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Report Highlights Prevalence of Diagnostic Errors

medical misdiagnosis“Everyone will experience one meaningful diagnostic error in their lifetime,” Dr. John Ball recently told NBC News. Ball, who chairs the Committee on Diagnostic Error in Medicine, helped draft a report on the alarming rates of late or misdiagnosis in U.S. healthcare settings – the consequences of which are often catastrophic if not fatal for some patients.

Prevalence of medical misdiagnoses

According to the study:

  • Every year, an estimated 5 percent of adults treated on an outpatient basis experience a diagnostic error.
  • Diagnostic mistakes are to blame for at least 10 percent of patient deaths, according to autopsy reports.
  • Incorrect or late diagnoses account for 6 to 17 percent of reported adverse events in hospitals.

In sum, the majority of American adults will suffer the effects of misdiagnosis or diagnostic error at some point in their lives.

Doctors afraid to admit their mistakes

The report suggests that better training and guidelines can help reduce incidence of diagnostic errors in clinical settings. However, we live in a culture where doctors and hospitals are not always willing to speak freely about mistakes, making it that much more challenging to learn from near misses.

“If people are afraid to speak up, then bad things can continue to happen,” Ball said.

This sentiment was echoed back in 1998 by The Institute of Medicine, which found that medical errors and surgical mistakes claimed the lives of tens of thousands of American patients each year. The organization also called for a “culture of confession” in the hopes that healthcare professionals wouldn’t be afraid to fess up their blunders. With a more open dialogue among medical providers regarding botched surgeries and missed diagnoses, new approaches could be developed to help prevent the same errors from repeating themselves.

Ball also says that pathologists and radiologists should get more involved in clinical care and patient diagnosis for more accurate testing.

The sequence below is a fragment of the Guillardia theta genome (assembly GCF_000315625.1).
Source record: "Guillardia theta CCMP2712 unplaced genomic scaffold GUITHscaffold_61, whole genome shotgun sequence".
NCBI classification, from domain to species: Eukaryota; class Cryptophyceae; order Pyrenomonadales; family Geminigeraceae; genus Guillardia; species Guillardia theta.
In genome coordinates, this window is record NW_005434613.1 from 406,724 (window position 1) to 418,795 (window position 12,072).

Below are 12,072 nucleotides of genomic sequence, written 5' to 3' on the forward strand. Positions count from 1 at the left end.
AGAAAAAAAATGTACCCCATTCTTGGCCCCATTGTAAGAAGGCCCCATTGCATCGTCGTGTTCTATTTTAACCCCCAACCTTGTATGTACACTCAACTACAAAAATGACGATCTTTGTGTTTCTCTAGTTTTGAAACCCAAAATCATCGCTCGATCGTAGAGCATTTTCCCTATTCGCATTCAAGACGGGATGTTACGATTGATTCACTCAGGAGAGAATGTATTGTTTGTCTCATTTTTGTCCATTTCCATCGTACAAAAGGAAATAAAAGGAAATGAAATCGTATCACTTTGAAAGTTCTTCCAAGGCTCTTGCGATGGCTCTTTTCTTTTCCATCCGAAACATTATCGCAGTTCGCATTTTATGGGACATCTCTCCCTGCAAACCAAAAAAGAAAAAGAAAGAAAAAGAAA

Real life examples of diagnostic errors

The life-altering consequences of diagnostic mistakes are all too familiar to Susan Sheridan of Boise, Idaho. Sheridan’s husband died after his doctors failed to diagnose an aggressive cancer in his spine, and her child – who is now an adult – was rendered permanently disabled after physicians failed to treat his infant jaundice.

In 1995, her newborn son Cal developed a dangerous condition known as kernicterus which is caused by high levels of bilirubin. At just a few days old his skin had turned a bright orange, but Sheridan’s concerns were continually dismissed by pediatricians. By the time the correct diagnosis was finally made, Cal had suffered extensive brain damage leading to cerebral palsy. He is both hearing and speech impaired, uses a walker and will need medical care for the remainder of his life.

Sheridan hopes that other families will never have to endure similar heartache and loss and has since become the director of patient engagement for the Patient-Centered Outcomes Research Institute (PCORI). Still, Sheridan laments that there is no organization or system where medical errors can be logged and tracked.

“The first thing I wanted to do was tell somebody, so they could make sure that will never happen again.”

  1. NBC New York, Medical Study Exposes Number of Incorrect or Late Diagnosis

  2. Improved, Better Outcomes Through Better Diagnosis